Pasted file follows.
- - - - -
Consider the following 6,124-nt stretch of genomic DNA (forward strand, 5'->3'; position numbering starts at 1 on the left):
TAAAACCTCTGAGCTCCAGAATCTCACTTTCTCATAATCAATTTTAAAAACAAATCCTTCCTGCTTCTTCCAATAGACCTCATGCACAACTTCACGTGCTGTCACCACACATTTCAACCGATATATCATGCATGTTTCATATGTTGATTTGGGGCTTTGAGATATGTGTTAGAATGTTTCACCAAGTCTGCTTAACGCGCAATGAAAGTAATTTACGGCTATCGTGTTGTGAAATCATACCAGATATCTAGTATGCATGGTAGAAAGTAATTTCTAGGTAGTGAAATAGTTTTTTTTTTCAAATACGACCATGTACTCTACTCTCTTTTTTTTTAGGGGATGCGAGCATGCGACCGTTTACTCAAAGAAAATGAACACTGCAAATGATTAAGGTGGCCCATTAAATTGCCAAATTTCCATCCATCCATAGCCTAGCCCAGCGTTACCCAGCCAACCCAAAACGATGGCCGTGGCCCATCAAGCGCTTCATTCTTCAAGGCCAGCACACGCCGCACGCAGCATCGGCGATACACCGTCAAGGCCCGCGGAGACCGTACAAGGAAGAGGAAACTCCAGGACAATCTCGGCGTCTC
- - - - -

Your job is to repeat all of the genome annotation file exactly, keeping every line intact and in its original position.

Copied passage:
Consider the following 6,124-nt stretch of genomic DNA (forward strand, 5'->3'; position numbering starts at 1 on the left):
TAAAACCTCTGAGCTCCAGAATCTCACTTTCTCATAATCAATTTTAAAAACAAATCCTTCCTGCTTCTTCCAATAGACCTCATGCACAACTTCACGTGCTGTCACCACACATTTCAACCGATATATCATGCATGTTTCATATGTTGATTTGGGGCTTTGAGATATGTGTTAGAATGTTTCACCAAGTCTGCTTAACGCGCAATGAAAGTAATTTACGGCTATCGTGTTGTGAAATCATACCAGATATCTAGTATGCATGGTAGAAAGTAATTTCTAGGTAGTGAAATAGTTTTTTTTTTCAAATACGACCATGTACTCTACTCTCTTTTTTTTTAGGGGATGCGAGCATGCGACCGTTTACTCAAAGAAAATGAACACTGCAAATGATTAAGGTGGCCCATTAAATTGCCAAATTTCCATCCATCCATAGCCTAGCCCAGCGTTACCCAGCCAACCCAAAACGATGGCCGTGGCCCATCAAGCGCTTCATTCTTCAAGGCCAGCACACGCCGCACGCAGCATCGGCGATACACCGTCAAGGCCCGCGGAGACCGTACAAGGAAGAGGAAACTCCAGGACAATCTCGGCGTCTC